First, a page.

We have to do better with the thousands of young Minnesotans like Isis Watford.    https://www.hometownsource.com/elk_river_star_news/opinion/columnists/hearing-and-helping-minnesota-s-homeless-youth-and-families/article_f1705fee-b54f-11e9-af97-6feb27d42b7b.html   Through no fault of her own, she spent four years being homeless. Recently, at age 20, Watford found a place to live. But there are still thousands of homeless youth in rural, suburban and urban Minnesota communities.  Watford told me that when she was 16 her family was evicted from their home. She recalled: “They didn’t let us take our belongings. We were left empty-handed and had to start over.” Though she now has a permanent place to stay, is working and is studying for her high school diploma, her mother and younger siblings remain homeless.  Sometimes adults make mistakes. I’ve made plenty. But did the family deserve to be homeless? Of course not.  Monica Nilsson has worked with homeless Minnesota families and youth in various ways for 25 years. Gov. Tim Walz recently asked her to help him and Lt. Gov. Peggy Flanagan meet with some homeless families, which she did.  Nilsson told me that homeless “youth and families may be invisible, because they’re not holding a piece of cardboard on the side of the road. But they’re there.” She says “over 60 of 87 counties in Minnesota don’t have a fixed site to shelter homeless people.”  A national report by the University of North Carolina, Greensboro, found that the number of homeless youth attending Minnesota public schools grew from about 15,200 in the 2014-15 school year to 17,750 in 2016-17. (More information here: http://bit.ly/2y8RVR7.)  One study of Minnesota homeless youth found “Students in the homeless and highly mobile group had lower grade point averages and test scores than did those in the low-income and general population groups.” This and other studies found homeless youngsters face many challenges. (The research is here: https://www.ncbi.nlm.nih.gov/pubmed/19338695.)  About one-third of Minnesota homeless youth live in greater Minnesota, about one-third live in Twin Cities suburbs, and about one-third live in or near Minneapolis and St. Paul. Even the state’s most affluent communities have homeless youngsters: Minnesota Department of Education’s website shows, as of the official count date in October 2018, Wayzata Public Schools reported it had 39 homeless students, Minnetonka Public Schools reported 28 and Edina said it had eight.  Here’s the homeless count from other Minnesota school districts and chartered public schools:  Anoka-Hennepin School District: 38;  Bloomington Public Schools: 145  Burnsville-Eagan-Savage District 191: 92  Caledonia Area Public Schools ISD 299: 10  Cambridge-Isanti Schools: 34  Columbia Heights Public Schools: 57  Eden Prairie Schools: 16  Elk River Area Public Schools: 26  Farmington A rea Public Schools: 26  Forest Lake Area Schools: 42  Fridley Public Schools: 52  Hopkins Public Schools: 47  Lakeville Public Schools: 26  Milaca Public Schools: 18  Monticello Public School District: 17  North Branch Area Public Schools: 16  Osseo Area Schools: 254  Princeton Public Schools: 80  Richfield Public Schools: 66  Rochester Public Schools: 181  Rosemount-Apple Valley-Eagan Public Schools: 78  St. Louis Park Public Schools: 75  Stillwater Area Public Schools: 22  Waconia Public Schools: 6  Wilder Foundation researchers interviewed more than 4,000 homeless Minnesotans on Oct. 25, 2018. They acknowledged that the 4,000 people are far fewer than the actual number of homeless Minnesotans. Wilder found:  — “Nearly one-third of homeless adults are employed.  — “Availability of affordable housing is a critical issue.  — “African Americans, American Indians, and youth who identify as LGBTQ are particularly over-represented among the homeless.”  Wilder’s one page summary is here: http://bit.ly/2Ye6gWZ.  With encouragement from a growing group of Minnesotans, the 2019 Minnesota Legislature wisely increased support for homeless people. Tom Balsley, team supervisor, Office of Economic Opportunity, Minnesota Department of Human Service, told me that the 2019 Legislature gave DHS about $4.7 million to help people who are homeless. He explained that DHS has “set aside $300,000” to develop a plan for reducing homelessness. He also reported that DHS is “connecting with key partners, including the Office to Prevent and End Homelessness, the Unsheltered Design Team, and the Minnesota Housing Finance Agency, to identify potential opportunities for the strategic utilization of these funds to respond to unsheltered homelessness.”  That’s good.  I hope DHS also asks Nilsson and currently and formerly homeless people like Watford to help develop the plan. They’ll help explain what’s needed. They can help remind people what it’s like to have to start over.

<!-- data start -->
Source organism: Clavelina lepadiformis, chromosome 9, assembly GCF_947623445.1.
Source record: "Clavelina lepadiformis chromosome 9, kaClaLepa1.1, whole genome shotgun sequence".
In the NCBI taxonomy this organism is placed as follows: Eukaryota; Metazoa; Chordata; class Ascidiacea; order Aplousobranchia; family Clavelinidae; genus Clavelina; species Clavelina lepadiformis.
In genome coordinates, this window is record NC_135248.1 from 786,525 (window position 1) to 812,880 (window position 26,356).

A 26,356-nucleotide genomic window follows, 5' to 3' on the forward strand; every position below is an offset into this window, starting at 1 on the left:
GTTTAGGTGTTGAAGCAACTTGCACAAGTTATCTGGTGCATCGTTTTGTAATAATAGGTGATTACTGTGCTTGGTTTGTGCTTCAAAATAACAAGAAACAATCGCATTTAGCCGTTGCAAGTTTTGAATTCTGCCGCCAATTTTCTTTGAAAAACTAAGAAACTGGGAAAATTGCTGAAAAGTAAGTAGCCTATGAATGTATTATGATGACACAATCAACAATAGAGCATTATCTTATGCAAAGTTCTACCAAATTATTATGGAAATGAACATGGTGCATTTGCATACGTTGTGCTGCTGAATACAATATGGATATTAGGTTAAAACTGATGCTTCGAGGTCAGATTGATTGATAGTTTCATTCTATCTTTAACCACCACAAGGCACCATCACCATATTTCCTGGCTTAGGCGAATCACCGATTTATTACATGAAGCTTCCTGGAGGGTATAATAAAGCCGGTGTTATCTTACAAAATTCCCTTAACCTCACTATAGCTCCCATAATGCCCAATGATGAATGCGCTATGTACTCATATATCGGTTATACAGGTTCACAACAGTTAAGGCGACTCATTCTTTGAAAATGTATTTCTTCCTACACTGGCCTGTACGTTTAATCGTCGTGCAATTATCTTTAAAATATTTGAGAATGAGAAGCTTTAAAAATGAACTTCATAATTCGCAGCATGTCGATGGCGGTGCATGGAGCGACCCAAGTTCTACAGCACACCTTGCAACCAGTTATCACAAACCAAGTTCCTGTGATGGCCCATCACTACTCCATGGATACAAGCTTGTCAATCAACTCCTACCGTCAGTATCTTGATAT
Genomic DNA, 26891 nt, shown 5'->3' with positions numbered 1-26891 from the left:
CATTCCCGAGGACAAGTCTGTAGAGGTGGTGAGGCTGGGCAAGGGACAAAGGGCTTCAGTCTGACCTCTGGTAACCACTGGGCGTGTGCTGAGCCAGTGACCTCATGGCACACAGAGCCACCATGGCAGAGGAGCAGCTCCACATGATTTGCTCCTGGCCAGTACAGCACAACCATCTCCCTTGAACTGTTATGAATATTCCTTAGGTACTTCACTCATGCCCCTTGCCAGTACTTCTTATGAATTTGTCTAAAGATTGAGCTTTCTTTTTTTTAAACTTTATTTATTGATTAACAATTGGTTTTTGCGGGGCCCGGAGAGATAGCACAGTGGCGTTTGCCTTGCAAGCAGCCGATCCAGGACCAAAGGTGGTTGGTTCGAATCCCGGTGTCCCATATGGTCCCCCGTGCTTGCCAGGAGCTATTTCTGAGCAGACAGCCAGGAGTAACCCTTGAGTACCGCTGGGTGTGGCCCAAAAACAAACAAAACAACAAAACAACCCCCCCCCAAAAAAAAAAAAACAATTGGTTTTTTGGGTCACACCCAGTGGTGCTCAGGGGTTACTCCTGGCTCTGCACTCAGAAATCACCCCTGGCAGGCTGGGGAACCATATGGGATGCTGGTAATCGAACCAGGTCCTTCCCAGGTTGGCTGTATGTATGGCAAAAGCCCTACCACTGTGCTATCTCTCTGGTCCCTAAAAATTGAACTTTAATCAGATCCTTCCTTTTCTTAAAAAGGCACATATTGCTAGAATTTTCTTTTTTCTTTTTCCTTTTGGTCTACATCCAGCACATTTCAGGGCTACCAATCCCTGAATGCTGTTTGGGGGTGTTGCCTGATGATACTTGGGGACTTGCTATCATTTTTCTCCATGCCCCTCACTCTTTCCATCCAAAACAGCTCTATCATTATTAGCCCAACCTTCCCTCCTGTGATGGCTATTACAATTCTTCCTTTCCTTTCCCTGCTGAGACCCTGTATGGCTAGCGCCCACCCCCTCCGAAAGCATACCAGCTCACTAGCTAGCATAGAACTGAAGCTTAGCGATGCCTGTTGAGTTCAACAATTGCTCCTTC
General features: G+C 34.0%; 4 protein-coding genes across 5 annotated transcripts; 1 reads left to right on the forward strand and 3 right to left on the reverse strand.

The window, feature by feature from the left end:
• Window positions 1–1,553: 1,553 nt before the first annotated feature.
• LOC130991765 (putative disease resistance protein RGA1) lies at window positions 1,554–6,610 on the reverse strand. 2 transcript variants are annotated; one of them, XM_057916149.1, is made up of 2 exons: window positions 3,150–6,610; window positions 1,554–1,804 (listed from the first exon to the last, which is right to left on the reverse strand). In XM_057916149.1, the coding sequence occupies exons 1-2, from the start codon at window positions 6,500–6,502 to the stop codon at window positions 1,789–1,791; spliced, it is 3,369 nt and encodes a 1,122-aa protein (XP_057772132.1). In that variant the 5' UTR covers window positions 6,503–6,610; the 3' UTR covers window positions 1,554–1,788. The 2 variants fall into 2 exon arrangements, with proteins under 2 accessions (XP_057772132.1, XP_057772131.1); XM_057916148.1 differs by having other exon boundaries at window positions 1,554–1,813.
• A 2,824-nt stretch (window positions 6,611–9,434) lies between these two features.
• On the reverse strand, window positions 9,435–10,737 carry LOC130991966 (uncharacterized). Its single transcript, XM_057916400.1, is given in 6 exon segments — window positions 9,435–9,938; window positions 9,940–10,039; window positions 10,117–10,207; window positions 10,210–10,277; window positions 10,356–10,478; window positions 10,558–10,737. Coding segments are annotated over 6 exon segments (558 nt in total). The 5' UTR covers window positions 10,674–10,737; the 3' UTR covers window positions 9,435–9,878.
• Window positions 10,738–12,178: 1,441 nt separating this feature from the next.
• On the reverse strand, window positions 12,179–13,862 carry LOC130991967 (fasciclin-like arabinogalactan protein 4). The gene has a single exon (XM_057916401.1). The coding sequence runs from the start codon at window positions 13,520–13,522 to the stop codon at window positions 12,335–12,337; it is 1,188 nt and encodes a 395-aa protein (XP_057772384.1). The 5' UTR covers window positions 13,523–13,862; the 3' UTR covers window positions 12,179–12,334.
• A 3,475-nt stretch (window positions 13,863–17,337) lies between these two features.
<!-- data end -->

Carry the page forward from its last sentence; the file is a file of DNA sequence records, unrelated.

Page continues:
We have to do better with the thousands of young Minnesotans like Isis Watford.

https://www.hometownsource.com/elk_river_star_news/opinion/columnists/hearing-and-helping-minnesota-s-homeless-youth-and-families/article_f1705fee-b54f-11e9-af97-6feb27d42b7b.html

Through no fault of her own, she spent four years being homeless. Recently, at age 20, Watford found a place to live. But there are still thousands of homeless youth in rural, suburban and urban Minnesota communities.

Watford told me that when she was 16 her family was evicted from their home. She recalled: “They didn’t let us take our belongings. We were left empty-handed and had to start over.” Though she now has a permanent place to stay, is working and is studying for her high school diploma, her mother and younger siblings remain homeless.

Sometimes adults make mistakes. I’ve made plenty. But did the family deserve to be homeless? Of course not.

Monica Nilsson has worked with homeless Minnesota families and youth in various ways for 25 years. Gov. Tim Walz recently asked her to help him and Lt. Gov. Peggy Flanagan meet with some homeless families, which she did.